Success in the courtroom often depends on techniques you never learned in law school: a credible speaking style, the ability to build empathy, the ability to craft and tell a story, the use of appropriate and meaningful body language. In other words, acting techniques!

Using structured exercises, personalized assignments, and videotaped “rehearsals,” I help you master those techniques to become more confident and effective with witnesses, jurors, and judges.


Lura is an experienced, dynamic, thoughtful teacher and trial consultant.  I speak from experience, having worked with her in both settings.  In class, at Berkeley Law, she has helped dozens of my students learn lessons from the stage, and how the tools of the theater can help them be more effective advocates.  As a consultant in my cases, she has shown deep insight into the motivations and thinking of the parties—insight I have used to put on the best case possible for my clients.  I could not offer Lura a higher recommendation in either context.

—Spencer J. Paklke, Partner at Walkup, Melodia, Kelly & Schoenberger, Lecturer at Berkeley Law

Eliminating nervousness and stage fright
Stage actors suffer from it, too—and they learn to overcome it. So can you, through breathing and stress-reduction techniques that help you become relaxed yet fully energized. More stage-fright techniques.

Identifying your objective
What do you want your listeners to do? Once you know your objective, you can develop a theme and a supporting story.

Expanding vocal range, volume, and resonance
Find your upper and lower notes, your crescendos, and your inflections, and learn to employ them for variety and persuasive power. More vocal techniques.

Making eye contact
Lose your fear and use eye contact to unite and ignite your listeners. 

Choosing your “acting verbs”
How will you pursue your objective? Your “verb choice”—“reassure,” “convince,” “incite,” even “demand”—shapes your delivery. More verb techniques.

Humanizing your language
Jargon doesn’t move listeners; plain language with rich sensory and emotional nuances does. Learn to choose non-technical language to support your facts.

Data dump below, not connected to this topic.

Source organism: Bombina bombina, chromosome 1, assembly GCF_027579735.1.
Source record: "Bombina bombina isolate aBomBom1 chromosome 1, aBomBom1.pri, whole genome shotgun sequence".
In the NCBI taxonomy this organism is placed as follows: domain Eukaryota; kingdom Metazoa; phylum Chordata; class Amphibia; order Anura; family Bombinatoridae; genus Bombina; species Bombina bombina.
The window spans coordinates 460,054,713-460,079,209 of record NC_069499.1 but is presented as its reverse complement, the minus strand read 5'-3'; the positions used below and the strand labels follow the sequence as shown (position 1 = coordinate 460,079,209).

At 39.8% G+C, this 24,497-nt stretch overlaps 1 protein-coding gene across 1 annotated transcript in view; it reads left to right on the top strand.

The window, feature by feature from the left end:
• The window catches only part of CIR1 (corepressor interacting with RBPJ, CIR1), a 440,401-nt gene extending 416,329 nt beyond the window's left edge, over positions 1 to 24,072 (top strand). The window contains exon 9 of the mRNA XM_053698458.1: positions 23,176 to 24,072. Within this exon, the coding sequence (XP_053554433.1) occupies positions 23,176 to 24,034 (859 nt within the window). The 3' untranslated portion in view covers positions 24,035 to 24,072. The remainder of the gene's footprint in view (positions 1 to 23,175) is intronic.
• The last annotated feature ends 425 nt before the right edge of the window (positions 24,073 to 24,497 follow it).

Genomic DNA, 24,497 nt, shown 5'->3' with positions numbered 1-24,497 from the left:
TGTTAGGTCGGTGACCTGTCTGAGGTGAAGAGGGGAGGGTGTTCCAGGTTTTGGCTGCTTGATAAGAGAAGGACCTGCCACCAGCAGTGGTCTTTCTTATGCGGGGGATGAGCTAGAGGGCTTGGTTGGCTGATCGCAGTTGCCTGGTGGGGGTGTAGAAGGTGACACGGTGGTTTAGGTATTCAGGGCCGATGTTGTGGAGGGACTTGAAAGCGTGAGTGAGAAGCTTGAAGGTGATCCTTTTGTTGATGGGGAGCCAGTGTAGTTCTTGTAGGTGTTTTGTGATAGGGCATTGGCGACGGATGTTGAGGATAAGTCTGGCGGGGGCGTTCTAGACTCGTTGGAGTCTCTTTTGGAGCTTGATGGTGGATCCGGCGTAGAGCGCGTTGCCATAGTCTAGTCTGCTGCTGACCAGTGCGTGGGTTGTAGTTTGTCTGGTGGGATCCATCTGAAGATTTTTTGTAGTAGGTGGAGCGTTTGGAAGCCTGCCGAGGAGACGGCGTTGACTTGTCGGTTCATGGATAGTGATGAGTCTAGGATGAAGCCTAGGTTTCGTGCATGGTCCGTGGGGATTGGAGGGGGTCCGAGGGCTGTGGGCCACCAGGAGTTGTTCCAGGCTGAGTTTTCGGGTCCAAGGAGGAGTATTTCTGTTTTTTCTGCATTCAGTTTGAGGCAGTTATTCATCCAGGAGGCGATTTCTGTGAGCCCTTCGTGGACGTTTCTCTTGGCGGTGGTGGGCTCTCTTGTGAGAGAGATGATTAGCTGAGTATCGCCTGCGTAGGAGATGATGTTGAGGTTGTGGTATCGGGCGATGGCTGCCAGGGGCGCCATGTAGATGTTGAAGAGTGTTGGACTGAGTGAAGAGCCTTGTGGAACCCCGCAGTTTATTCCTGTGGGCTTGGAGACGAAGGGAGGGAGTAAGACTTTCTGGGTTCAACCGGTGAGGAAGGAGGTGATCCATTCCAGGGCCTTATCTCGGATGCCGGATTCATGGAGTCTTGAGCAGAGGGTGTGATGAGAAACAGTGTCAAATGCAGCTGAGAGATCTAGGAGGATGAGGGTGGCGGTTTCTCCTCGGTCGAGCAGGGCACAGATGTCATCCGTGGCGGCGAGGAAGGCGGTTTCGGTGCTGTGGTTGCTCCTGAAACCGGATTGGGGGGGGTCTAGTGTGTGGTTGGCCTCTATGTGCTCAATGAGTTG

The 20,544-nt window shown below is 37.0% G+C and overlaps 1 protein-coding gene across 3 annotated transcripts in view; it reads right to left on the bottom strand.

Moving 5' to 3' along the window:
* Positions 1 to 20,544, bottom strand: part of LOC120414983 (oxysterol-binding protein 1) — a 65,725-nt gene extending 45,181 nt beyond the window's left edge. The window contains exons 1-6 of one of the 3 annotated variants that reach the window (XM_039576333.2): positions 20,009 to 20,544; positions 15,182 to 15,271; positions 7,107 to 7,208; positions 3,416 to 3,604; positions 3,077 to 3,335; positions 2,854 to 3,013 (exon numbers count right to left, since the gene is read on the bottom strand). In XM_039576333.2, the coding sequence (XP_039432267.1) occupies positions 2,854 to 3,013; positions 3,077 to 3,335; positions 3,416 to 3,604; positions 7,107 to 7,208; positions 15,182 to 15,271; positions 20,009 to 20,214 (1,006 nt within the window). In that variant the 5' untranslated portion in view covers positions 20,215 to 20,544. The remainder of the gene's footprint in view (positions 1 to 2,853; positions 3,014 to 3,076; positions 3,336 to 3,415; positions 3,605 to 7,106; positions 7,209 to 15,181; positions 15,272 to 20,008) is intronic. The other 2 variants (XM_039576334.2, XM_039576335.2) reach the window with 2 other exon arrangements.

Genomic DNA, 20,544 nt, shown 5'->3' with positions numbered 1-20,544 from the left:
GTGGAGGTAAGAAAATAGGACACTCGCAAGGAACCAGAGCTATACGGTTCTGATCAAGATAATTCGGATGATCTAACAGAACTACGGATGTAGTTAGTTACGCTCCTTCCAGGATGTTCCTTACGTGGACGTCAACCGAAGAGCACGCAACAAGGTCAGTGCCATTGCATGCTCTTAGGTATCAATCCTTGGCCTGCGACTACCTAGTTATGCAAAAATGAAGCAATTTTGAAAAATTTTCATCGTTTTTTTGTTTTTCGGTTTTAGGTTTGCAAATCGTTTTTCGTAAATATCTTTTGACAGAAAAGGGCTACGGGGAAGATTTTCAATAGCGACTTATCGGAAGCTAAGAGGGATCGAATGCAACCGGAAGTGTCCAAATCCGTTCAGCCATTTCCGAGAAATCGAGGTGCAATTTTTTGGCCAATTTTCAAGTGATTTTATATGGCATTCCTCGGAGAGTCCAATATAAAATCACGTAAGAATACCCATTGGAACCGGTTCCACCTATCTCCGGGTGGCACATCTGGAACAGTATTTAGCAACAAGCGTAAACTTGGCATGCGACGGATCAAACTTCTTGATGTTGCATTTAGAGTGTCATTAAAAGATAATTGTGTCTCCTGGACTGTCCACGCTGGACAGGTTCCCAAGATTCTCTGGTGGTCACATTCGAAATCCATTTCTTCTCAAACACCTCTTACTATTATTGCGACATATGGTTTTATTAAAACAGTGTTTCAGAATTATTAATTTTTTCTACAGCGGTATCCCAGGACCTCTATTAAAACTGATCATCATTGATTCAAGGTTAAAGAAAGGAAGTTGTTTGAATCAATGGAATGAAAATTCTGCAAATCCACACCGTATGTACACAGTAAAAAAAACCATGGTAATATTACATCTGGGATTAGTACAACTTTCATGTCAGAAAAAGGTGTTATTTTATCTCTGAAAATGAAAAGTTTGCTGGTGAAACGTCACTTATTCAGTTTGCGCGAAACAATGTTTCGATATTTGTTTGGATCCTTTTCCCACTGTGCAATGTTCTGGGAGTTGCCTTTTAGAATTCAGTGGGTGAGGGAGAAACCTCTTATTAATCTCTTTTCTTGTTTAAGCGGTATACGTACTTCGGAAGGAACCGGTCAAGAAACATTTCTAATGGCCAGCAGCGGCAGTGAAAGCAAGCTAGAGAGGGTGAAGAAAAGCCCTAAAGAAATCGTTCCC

Connecting to the text
How to think of every word as sounding like what it means—and using that meaning to make an emotional connection. More connection techniques.

Using story
People’s brains are hardwired to receive stories; the best trial lawyers know how to use story to their advantage. Learn to drive your narrative through point of view, verb tense, personal connection, and powerful beginnings and endings. More story techniques.

Working with Lura has been so important to developing my courtroom and trial presentation skills that I have essentially required it for any of my attorneys who plan to walk into a courtroom. We all have come out of her classes with the same impression: Wow, this is good stuff! When it comes to persuading a jury, nothing could be more important than saying what you mean and meaning what you say. With Lura's help, we are many steps closer to accomplishing that mission and serving our deserving clients effectively.
  —Dean A. Hanley, founding partner, Paul & Hanley LLP

Focused training
Voir dire
Using inflection to elicit productive responses, making eye contact, and more.

Opening statements and closing arguments
Creating the arc of the narrative, using vivid language and present tense, minimizing technical terms, delivering memorable emotional truth, and more.

Witness Preparation
Don’t risk the outcome of your important litigation on a nervous, inarticulate, or angry witness. I work with witnesses before deposition and trial to help them tell their story—the story your jury needs to hear—without the resentment, self-righteousness, anger, arrogance, or low self-esteem that can alienate jury and judge. Contact me to set up a session with your witness.


There’s a tendency among trial lawyers to take the jury for granted. Lura has helped me make the jury part of the process—to engage with jurors in ways that move and persuade them.
—Elliott S. Beckelman, criminal trial lawyer

For information call 510-524-3676

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